Then, as if a faucet had been turned off, the rain stopped. The wind stopped. It was deathly still. Even Nkima, who had finally caught up with the ape-man and perched himself on Tarzan's free shoulder, no longer fussed and scolded. One arm was around Tarzan's neck and he used the other to cover his eyes.

Presently, the silence was broken by a dismal soughing. The trees bent as though pushed down by a giant hand. Then, quite suddenly, all hell broke loose. Lightning flashed, thunder roared, and the wind howled like a wounded panther. Limbs of great trees tore loose and spun through the air, crashing into trees or smashing to the ground with terrific impact. Trees were uprooted, sucked upward, and hurled about.
A moment later, the jungle sloped down, the terrain became rough and rocky, and the trees were smaller and scragglier. Tarzan followed the scent of Jad-bal-ja until they came to a rocky, brush-covered hillock. At the summit of the hill was an outcropping of rock and there was a great slab of flint jutting out from the hill, and beneath the slab was the slanted opening to a cave.

Tarzan pulled Hunt off his shoulder and lowered him . to the ground. Nkima clung silent and wet to Tarzan's neck as the ape-man knelt and looked inside. Jad-bal-ja's scent was strong in the cave, so Tarzan knew there was no danger, or already they would hear the commotion of the lion in combat. Tarzan growled into the opening. Jad-bal-ja growled back.

Tarzan tossed the filthy hunk of buffalo leg in ahead of him, grabbed Hunt by the pant leg, and pulled him into the cave.

The cave was large and glowed with a greenish light. A little stream trickled through the center of it, and Tarzan could see a worn path next to the stream that led deeper into the cavern and around a series of strange rock formations that were filled with what looked like black glass and marbled stones. Apparently, eons of water seepage through limestone had left deposits of calcite, and the flint above the limestone had been broken off by erosion and had worked its way into the formations along with the black glass, which Tarzan deduced was most likely obsidian. All of this was coated with a sort of phosphorescent goo. Possibly crystals of calcium. Tarzan had never seen anything like this in Africa, and he had seen much.

Jad-bal-ja was lying against the cave wall beside the buffalo leg, eyeing it with a hungry intensity.

"Leave it be," Tarzan said. Jad-bal-ja let out a disgruntled rumble, moved away from the meat, and lay on the other side of the cavern wall. Nkima offered a squeak, went silent, and hung tightly to Tarzan. Outside, the wind screamed and moaned and tore at the jungle. Rain pounded the earth as if it were being whipped by the gods with a cat-of-nine-tails.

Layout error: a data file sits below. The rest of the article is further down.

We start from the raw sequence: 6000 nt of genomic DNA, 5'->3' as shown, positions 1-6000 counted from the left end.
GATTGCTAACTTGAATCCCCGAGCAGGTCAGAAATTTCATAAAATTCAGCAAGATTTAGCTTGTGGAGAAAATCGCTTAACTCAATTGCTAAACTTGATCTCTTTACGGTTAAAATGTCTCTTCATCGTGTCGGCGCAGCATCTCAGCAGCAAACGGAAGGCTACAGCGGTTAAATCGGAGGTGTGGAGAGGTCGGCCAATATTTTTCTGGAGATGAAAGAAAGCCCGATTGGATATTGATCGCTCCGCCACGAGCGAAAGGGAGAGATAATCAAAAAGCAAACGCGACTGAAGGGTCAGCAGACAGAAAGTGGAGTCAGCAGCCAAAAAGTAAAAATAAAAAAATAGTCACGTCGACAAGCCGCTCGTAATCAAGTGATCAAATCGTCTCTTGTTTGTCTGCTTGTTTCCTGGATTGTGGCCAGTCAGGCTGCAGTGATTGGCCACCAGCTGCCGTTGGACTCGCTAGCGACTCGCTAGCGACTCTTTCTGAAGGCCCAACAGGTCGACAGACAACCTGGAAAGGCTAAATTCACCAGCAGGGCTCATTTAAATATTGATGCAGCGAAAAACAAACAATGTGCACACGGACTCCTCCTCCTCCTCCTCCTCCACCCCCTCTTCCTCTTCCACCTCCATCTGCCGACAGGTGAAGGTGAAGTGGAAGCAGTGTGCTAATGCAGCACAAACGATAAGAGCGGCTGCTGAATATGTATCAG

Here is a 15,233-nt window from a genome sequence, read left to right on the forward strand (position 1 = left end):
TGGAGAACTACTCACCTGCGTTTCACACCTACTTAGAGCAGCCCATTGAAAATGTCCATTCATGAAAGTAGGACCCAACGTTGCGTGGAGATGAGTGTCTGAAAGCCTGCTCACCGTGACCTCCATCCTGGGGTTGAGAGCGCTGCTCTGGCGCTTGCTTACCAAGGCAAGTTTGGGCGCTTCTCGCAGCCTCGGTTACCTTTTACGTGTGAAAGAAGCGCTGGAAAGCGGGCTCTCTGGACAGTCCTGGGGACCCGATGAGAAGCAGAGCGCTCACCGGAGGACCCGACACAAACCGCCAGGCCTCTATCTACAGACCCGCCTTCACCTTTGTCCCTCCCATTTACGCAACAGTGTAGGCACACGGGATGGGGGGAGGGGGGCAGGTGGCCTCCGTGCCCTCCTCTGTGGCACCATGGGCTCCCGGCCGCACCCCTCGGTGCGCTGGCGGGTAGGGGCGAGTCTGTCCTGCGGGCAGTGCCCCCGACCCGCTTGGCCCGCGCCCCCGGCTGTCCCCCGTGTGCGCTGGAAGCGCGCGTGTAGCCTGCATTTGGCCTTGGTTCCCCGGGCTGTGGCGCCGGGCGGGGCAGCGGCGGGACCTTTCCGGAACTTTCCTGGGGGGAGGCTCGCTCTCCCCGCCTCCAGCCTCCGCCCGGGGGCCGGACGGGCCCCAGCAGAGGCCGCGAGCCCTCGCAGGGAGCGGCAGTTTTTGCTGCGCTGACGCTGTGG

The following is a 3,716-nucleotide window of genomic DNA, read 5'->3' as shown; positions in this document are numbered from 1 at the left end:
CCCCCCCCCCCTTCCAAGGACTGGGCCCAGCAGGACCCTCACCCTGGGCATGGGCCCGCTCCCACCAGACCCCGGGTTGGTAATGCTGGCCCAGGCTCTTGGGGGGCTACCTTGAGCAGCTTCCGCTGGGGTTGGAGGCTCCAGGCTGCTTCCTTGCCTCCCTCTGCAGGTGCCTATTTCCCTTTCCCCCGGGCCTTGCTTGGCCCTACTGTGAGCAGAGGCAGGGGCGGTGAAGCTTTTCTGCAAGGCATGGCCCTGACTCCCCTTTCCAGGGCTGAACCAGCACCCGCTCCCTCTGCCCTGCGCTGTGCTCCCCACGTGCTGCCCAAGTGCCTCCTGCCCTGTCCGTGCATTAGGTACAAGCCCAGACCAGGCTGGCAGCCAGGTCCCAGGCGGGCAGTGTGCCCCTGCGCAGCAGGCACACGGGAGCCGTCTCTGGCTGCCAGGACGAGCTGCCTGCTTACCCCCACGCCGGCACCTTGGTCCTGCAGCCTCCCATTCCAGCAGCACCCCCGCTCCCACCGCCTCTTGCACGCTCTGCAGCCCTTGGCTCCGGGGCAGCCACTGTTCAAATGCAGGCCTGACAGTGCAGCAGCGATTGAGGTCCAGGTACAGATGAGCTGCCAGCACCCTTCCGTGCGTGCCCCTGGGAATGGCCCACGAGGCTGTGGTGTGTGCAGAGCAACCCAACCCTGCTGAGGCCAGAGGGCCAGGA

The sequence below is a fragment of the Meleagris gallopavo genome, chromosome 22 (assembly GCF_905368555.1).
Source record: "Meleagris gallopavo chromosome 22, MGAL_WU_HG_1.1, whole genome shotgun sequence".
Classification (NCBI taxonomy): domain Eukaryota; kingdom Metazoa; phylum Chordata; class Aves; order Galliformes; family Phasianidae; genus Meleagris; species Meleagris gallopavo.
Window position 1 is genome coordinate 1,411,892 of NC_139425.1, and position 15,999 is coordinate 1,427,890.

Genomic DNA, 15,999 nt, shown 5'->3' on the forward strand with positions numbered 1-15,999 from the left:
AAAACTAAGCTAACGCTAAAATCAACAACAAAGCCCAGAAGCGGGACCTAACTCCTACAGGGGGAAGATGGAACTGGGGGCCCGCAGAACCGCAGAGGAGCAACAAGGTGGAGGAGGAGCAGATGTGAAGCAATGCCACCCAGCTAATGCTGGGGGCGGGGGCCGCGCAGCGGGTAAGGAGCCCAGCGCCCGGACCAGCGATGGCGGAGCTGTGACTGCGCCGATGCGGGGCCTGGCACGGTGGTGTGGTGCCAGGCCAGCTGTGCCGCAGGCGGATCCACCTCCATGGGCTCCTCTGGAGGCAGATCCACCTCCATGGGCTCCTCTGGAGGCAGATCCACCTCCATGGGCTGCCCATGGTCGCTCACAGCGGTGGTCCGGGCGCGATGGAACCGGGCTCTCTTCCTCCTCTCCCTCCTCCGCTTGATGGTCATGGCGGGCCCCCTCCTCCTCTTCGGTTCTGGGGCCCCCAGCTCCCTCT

Hunt groaned and rolled over. He sat up slowly and felt his chin. "You hit me," he said.

"If you want to complain, I can do it again."

"No. No complaints. But why?"

"You talk too much."

"Where is this place?"

"A cave. An old lion's den. I assumed Jad-bal-ja would know a place."

Hunt noted the lion and became nervous. "You're sure that lion's safe."

"Safe enough."

"That's not the answer I was looking for."

"Life is full of disappointments, my young friend. Stay in the jungle awhile and there will be many more. What is, is."

"Man," Hunt said. "Listen to that wind. Usha. He is one hacked-off rascal ... Hey, I'm cold. I can't believe it. I'm in Africa, and I'm cold."

"Like I said, you talk too much. Stay where you are. Jad-bal-ja will protect you."

"The lion?"


"Are you certain he won't think you're leaving him a warm dinner? He could misunderstand, you know? You're gone, he thinks, oh, this fella's mine. Maybe I should go with you. Or you take the lion and leave me the monkey."

Tarzan did not answer. He spoke a word to the lion, picked up the buffalo leg, and with the unusually silent Nkima still clinging to his neck, followed the path by the creek.

Hunt squatted in his spot and looked at Jad-bal-ja. Jad-bal-ja put his head between his paws and looked at Hunt. Hunt thought he saw a sparkle in the lion's eyes. Or perhaps it was a glint of hunger.

"Easy, kitty," Hunt said.

The lion continued to stare, never taking his eyes off Hunt. Hunt decided not to look at the lion. He studied the cavern walls and the odd formations and wondered about Small. He felt guilty for running off and leaving Small like that, but it hadn't been intentional. He was merely running and had not meant for them to become separated. He hoped those two gorillas, Wilson and Cannon, had not caught Small. He had heard shots, but liked to think, like the shots that were fired at him, they had missed.

Then again, if the shots hadn't killed Small, the storm might be doing the job right now. The wild man had been right to flee before it, find shelter. Hunt rubbed his jaw where Tarzan had struck him. The wild man had been right to slug him. He had been close to panic.

Who was this wild man? He seemed to know the jungle as well as the animals, and he spoke to the animals. Was that possible? It certainly seemed to be.

Hunt eased a glance at Jad-bal-ja. He hoped, if the wild man truly spoke to the animals, his words carried some weight. What if the lion decided to disobey the wild man and eat him anyway?

Heavens, thought Hunt. Don't think that way. Don't think about that at all.

Exhaustion came over Hunt suddenly. He stretched out on the ground as far away from the lion as possible, and with the sound of the storm screaming outside, the soft breathing of the lion filling the cavern, Hunt fell asleep.